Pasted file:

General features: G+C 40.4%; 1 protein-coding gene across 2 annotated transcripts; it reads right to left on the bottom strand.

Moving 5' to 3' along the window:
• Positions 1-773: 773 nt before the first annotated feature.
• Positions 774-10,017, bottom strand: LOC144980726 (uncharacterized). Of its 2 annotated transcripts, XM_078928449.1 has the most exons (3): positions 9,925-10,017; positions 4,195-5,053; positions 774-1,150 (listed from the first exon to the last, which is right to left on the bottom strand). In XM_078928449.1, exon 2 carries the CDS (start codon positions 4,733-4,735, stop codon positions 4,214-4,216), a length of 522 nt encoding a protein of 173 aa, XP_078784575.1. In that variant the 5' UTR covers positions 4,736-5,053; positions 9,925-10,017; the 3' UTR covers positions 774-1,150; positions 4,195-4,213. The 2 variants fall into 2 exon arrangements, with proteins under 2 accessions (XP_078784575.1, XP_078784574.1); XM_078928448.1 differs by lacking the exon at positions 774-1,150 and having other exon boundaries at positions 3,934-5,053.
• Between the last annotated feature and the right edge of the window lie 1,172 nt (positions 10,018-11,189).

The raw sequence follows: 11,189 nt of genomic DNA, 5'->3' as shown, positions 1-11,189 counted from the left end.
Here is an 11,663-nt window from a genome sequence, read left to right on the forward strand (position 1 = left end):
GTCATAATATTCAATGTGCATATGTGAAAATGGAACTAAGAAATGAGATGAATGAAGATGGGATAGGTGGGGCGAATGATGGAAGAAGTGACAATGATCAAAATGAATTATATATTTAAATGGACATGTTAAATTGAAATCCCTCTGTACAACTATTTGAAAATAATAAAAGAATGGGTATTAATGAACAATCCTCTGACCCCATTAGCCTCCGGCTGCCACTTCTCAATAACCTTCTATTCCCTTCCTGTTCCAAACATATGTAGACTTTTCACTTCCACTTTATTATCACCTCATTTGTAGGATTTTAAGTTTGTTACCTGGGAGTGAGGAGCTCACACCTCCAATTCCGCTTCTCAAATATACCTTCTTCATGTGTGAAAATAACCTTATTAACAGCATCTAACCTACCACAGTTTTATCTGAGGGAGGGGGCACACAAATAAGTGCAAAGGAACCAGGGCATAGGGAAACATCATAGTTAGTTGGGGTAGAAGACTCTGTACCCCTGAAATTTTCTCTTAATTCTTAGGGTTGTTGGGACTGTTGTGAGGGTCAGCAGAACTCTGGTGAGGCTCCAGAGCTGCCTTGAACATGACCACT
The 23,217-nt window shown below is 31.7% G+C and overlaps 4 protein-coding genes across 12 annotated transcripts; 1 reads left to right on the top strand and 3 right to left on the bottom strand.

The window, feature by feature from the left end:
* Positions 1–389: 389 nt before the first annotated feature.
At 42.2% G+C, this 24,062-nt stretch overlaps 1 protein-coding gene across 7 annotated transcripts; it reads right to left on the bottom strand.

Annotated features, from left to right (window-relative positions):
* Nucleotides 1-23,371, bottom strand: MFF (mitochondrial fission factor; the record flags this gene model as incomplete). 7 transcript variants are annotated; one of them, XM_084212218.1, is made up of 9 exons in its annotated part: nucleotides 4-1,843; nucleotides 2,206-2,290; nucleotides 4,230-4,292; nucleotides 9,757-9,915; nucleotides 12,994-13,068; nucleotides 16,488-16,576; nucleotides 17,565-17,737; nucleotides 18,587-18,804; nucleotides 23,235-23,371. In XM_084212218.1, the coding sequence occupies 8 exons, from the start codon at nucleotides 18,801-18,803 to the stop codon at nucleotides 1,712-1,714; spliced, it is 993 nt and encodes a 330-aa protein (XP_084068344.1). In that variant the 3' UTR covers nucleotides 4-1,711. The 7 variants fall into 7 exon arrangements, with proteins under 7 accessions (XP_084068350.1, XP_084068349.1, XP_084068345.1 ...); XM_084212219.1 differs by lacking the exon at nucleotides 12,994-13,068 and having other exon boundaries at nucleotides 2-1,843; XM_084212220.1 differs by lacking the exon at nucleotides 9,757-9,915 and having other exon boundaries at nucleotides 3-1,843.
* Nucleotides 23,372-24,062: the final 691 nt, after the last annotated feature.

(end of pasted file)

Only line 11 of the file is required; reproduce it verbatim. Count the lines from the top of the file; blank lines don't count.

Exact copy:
* Positions 1–389: 389 nt before the first annotated feature.